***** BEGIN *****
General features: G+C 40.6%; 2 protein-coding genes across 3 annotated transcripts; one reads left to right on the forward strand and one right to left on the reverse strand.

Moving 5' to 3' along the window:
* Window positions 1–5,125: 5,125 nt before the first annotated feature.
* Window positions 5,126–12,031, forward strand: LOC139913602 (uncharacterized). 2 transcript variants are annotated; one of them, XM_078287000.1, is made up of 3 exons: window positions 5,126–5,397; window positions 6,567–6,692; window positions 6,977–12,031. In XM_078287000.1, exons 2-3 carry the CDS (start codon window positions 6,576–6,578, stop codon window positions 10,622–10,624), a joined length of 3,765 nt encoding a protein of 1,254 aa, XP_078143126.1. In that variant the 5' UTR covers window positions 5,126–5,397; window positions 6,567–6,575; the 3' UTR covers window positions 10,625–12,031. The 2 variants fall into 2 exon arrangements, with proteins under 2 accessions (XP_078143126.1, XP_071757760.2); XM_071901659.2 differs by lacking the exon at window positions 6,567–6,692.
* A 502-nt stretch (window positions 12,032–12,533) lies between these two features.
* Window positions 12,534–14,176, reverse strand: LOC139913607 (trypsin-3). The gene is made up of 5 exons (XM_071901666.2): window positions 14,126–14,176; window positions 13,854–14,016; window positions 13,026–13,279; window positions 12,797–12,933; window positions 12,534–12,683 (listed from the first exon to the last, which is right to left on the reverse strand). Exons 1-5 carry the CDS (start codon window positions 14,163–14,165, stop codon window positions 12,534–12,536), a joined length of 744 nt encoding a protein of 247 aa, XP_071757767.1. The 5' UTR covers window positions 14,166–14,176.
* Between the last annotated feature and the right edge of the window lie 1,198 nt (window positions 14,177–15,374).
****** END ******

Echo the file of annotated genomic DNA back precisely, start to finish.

General features: G+C 40.6%; 2 protein-coding genes across 3 annotated transcripts; one reads left to right on the forward strand and one right to left on the reverse strand.

Moving 5' to 3' along the window:
* Window positions 1–5,125: 5,125 nt before the first annotated feature.
* Window positions 5,126–12,031, forward strand: LOC139913602 (uncharacterized). 2 transcript variants are annotated; one of them, XM_078287000.1, is made up of 3 exons: window positions 5,126–5,397; window positions 6,567–6,692; window positions 6,977–12,031. In XM_078287000.1, exons 2-3 carry the CDS (start codon window positions 6,576–6,578, stop codon window positions 10,622–10,624), a joined length of 3,765 nt encoding a protein of 1,254 aa, XP_078143126.1. In that variant the 5' UTR covers window positions 5,126–5,397; window positions 6,567–6,575; the 3' UTR covers window positions 10,625–12,031. The 2 variants fall into 2 exon arrangements, with proteins under 2 accessions (XP_078143126.1, XP_071757760.2); XM_071901659.2 differs by lacking the exon at window positions 6,567–6,692.
* A 502-nt stretch (window positions 12,032–12,533) lies between these two features.
* Window positions 12,534–14,176, reverse strand: LOC139913607 (trypsin-3). The gene is made up of 5 exons (XM_071901666.2): window positions 14,126–14,176; window positions 13,854–14,016; window positions 13,026–13,279; window positions 12,797–12,933; window positions 12,534–12,683 (listed from the first exon to the last, which is right to left on the reverse strand). Exons 1-5 carry the CDS (start codon window positions 14,163–14,165, stop codon window positions 12,534–12,536), a joined length of 744 nt encoding a protein of 247 aa, XP_071757767.1. The 5' UTR covers window positions 14,166–14,176.
* Between the last annotated feature and the right edge of the window lie 1,198 nt (window positions 14,177–15,374).